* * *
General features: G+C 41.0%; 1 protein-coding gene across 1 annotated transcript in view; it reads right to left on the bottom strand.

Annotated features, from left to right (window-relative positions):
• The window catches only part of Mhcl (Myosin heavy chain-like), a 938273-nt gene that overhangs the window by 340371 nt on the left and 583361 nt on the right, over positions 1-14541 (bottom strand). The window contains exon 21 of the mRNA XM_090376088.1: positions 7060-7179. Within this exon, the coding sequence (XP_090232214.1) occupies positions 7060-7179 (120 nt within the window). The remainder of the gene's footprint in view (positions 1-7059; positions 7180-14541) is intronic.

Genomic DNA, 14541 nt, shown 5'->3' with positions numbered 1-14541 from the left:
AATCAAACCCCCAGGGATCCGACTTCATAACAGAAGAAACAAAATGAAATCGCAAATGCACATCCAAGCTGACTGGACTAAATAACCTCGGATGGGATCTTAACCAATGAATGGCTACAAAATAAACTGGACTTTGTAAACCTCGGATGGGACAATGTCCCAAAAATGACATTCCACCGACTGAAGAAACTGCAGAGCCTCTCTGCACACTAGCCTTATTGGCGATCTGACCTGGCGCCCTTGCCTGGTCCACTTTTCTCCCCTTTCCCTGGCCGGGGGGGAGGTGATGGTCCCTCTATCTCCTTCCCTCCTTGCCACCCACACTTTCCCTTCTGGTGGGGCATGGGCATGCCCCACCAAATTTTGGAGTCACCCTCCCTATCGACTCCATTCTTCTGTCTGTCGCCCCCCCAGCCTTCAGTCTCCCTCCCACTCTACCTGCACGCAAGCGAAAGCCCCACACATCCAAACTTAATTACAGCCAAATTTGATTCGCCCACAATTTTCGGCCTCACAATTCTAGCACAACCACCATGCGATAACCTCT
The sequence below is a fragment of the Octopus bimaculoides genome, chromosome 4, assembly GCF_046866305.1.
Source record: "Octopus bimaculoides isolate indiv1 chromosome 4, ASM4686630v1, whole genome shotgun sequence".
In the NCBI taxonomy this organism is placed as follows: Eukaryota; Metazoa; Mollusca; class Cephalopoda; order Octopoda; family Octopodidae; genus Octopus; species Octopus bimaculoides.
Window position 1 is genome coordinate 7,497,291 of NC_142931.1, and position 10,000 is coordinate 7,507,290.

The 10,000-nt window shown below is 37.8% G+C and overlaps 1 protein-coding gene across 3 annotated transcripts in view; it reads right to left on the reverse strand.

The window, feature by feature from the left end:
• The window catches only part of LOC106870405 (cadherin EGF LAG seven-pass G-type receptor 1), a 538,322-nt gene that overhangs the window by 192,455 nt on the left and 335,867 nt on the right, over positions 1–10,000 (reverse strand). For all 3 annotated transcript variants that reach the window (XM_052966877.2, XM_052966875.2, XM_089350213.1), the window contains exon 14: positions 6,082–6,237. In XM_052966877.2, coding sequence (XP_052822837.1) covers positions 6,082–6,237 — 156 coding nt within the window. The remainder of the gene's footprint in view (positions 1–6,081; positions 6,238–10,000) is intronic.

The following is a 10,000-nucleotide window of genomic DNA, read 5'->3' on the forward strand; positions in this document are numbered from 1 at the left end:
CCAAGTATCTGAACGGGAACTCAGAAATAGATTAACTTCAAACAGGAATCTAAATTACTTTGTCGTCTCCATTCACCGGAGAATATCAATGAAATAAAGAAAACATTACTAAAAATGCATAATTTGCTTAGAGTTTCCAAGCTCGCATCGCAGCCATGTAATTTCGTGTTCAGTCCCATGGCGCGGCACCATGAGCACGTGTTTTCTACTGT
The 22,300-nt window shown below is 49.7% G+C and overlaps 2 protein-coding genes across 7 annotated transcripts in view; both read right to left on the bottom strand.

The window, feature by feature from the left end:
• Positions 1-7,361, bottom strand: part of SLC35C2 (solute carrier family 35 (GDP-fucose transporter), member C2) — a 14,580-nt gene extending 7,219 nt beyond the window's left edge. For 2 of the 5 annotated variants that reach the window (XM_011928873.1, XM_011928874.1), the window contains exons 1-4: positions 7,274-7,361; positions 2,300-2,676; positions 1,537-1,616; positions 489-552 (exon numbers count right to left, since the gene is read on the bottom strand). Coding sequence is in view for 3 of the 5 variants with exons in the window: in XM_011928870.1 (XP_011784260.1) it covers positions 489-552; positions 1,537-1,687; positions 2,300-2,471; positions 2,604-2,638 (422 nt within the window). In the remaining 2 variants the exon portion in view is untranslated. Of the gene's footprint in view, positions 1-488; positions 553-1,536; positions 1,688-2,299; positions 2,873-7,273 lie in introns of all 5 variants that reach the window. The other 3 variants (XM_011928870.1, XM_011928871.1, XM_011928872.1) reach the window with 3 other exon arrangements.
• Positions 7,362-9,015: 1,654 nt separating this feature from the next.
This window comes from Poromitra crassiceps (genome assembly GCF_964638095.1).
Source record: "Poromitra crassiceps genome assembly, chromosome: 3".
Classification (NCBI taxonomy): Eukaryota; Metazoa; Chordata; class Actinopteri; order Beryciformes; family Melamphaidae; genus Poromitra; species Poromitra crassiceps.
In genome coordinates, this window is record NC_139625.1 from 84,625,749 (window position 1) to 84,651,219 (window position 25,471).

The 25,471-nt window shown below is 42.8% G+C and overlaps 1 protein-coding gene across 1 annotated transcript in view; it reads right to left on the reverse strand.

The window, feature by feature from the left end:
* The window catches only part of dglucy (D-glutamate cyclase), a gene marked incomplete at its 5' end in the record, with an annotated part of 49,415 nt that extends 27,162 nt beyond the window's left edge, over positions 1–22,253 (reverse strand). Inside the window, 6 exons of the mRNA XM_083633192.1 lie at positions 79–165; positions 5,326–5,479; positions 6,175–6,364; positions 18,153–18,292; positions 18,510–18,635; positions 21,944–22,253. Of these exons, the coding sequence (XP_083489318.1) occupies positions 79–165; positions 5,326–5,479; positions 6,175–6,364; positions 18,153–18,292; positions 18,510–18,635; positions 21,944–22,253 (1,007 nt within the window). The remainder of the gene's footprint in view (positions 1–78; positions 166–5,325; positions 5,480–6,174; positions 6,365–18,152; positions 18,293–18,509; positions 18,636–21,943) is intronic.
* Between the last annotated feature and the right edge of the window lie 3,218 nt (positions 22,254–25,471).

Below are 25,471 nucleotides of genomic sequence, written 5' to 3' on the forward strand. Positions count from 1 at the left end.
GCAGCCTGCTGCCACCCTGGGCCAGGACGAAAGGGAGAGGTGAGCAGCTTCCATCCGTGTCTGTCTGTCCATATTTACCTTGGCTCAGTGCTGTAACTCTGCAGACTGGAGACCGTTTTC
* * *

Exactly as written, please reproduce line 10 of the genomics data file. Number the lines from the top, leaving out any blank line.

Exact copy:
The 10,000-nt window shown below is 37.8% G+C and overlaps 1 protein-coding gene across 3 annotated transcripts in view; it reads right to left on the reverse strand.